Social Animals: Connecting with Your Supporters
by Peter Genuardi, CEO
Strenth in Members
A few months ago, my phone rang. It was a board member from KUNC, one of my local public radio stations. He was calling me to say "thank you" for my first donation to the station. He just wanted to say hello, and ask if there was anything he could do to make programming better. I was impressed, really, that I received any call from the organization, nevermind someone on the board.
Little did he know that when he decided to call me that I would tell lots of my friends, write a Facebook update urging donation, and write this blog post about it. As a result, my friends have now been exposed to at least three messages from me reinforcing this station the next time they consider giving to public radio.
What if instead of calling me, the board member called my friend Dave. Dave's a nice guy who keeps to himself, isn't on Facebook, and never ever writes blog posts. The call would have yielded some good will, but it would do little to grow the station's base of supporters, who are critically important to the organization achieving its mission.
This call went far in solidifying my support for the station -- but the board member could easily have done more to get me to bring others into the fold. Below are some thoughts on how board members who connect with supporters can capitalize on the “social” or "network” effect of each contact.
Reaching Out: The Personal Touch
A growing number of enlightened board members are trying hard to connect with their supporters (donors, advocates, volunteers). Given that there are generally way more supporters than hours in the day, their job would be easier (and more valuable) if board members could prioritize the supporters they reach out to in some way.
Influence: Prioritizing Beyond Simple Value
An obvious way to prioritize would be to call the most “valuable” ones -- supporters who have given the most money, volunteered the most hours, or showed up at the greatest number of events. Prioritizing calls on the basis of supporters' “value” to your organization is a great start -- sure, seems obvious.
Now, what if you could take that further, and prioritize based on “influence”. Using a service (like Strength in Members) you can identify the people who are broadly and deeply connected to large networks of like-minded people -- people most likely to actively support your cause. A call to one of these strategic “influencers” would be worth more than a call to, say, my friend Dave who's just not wired to convince his friends and family to support organizations.
Even if you don’t prioritize outreach based on peoples’ “influence”, you can still structure your conversations with supporters in a way that gets them to expand your reach.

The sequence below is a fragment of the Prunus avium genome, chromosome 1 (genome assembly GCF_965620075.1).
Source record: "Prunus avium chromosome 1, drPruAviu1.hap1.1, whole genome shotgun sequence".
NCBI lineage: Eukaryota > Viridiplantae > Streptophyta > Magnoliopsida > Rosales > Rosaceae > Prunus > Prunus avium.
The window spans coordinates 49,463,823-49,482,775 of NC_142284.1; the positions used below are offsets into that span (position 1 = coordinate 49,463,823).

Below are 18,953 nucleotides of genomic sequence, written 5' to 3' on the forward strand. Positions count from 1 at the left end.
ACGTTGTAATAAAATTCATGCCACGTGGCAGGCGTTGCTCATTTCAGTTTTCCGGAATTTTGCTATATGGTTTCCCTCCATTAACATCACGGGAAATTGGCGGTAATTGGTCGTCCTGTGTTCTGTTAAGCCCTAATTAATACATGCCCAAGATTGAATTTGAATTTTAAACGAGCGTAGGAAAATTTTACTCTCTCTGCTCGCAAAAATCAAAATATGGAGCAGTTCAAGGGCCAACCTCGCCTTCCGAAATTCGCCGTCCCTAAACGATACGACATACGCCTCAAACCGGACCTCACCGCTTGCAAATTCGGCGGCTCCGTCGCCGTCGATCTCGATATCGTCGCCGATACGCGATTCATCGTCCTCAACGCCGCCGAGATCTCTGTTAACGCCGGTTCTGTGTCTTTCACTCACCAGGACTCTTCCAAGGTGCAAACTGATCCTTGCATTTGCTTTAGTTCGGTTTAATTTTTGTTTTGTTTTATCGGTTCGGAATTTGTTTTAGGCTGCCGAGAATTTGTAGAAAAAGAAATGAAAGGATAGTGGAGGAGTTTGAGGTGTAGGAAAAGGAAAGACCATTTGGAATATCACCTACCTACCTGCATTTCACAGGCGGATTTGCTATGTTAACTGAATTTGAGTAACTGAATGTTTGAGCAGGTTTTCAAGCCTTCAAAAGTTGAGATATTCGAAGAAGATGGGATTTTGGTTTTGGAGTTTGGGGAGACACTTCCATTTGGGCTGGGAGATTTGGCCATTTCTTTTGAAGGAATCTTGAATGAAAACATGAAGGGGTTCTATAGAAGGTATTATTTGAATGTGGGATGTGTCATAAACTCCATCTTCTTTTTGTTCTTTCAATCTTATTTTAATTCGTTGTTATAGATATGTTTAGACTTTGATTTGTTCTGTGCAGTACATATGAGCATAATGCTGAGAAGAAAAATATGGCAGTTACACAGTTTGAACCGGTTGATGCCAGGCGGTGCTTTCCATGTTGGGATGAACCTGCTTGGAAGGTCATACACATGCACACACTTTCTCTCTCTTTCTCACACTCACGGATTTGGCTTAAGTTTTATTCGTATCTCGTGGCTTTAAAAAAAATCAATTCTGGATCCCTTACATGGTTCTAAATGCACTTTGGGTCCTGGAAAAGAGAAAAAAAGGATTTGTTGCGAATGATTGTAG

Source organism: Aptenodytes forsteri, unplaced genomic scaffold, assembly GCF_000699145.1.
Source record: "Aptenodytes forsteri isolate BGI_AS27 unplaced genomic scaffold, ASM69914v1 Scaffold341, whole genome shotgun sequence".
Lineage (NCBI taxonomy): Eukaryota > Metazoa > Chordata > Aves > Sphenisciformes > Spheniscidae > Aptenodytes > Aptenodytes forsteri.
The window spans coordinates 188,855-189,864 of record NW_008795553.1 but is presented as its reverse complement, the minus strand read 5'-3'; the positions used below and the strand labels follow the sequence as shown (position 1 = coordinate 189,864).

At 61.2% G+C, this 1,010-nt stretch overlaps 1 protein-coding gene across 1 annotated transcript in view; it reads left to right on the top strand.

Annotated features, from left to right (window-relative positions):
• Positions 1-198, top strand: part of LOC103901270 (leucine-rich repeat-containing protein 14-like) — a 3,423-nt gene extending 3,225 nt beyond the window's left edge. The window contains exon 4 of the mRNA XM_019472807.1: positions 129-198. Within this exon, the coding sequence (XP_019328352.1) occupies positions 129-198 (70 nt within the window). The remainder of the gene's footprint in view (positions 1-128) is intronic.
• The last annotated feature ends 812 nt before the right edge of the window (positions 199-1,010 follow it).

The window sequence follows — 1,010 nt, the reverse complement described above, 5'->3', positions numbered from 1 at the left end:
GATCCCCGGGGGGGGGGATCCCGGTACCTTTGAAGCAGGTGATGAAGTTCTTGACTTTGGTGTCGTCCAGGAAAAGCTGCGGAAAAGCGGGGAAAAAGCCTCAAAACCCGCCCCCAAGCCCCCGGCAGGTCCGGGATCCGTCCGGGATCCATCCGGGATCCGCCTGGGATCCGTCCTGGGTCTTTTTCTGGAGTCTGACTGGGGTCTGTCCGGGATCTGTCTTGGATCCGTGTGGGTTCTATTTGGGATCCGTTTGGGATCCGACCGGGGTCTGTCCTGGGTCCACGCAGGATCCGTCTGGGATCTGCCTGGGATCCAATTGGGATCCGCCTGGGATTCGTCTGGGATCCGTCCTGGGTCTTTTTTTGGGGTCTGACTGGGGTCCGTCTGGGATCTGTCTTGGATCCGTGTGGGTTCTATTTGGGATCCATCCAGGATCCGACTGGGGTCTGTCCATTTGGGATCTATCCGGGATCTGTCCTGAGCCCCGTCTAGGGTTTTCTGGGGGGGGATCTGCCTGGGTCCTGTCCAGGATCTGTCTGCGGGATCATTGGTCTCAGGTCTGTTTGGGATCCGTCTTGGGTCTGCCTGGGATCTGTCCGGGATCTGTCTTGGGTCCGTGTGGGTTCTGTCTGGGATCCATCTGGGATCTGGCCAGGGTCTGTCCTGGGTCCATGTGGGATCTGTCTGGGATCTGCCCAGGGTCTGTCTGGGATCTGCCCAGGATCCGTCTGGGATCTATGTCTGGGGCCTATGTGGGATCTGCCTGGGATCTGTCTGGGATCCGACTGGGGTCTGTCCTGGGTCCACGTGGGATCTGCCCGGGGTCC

What to Ask For
Think about how you can tailor your conversation with supporters to encourage them to bring others into the fold. What you'll need to do is craft a series of "social" asks without making it sound like you're big brother or just being nosey.
Here are some ideas:
Understand How They Decided to Donate, Volunteer, or Attend an Event
Figure out if they chose to donate because someone else (like their spouse, friends, family) encouraged them to do so. This will tell you (relative to others) how connected this person is.
Explore How Connected their Network is Connected to Your Organization
Ask if they found out about your organization from friends or family. Assure them that their friends and family must be a lot like them - supportive of the issue that the organization works on.
Increase How Connected the Person is to the Organization
Ask if they're on your email list, following you on FB, twitter, etc. Ask them to connect their friends to those.
Ask them to Help with a Specific Promotion
Specific Ask: Mention to them an upcoming event or campaign. See if they want to get on board. Even if they're not, tell them to tell their friends and family.
Follow Up Quickly
Create a follow-up email ready with all these "asks" and links to events, your FB page, etc. Send it to the supporter the day after the call.
Try integrating these points into your conversations with supporters. At the very least they will believe that you’re genuinely interested in their support for your organization. And, at best, they will bring more supporters into the mix to share in the success of your cause.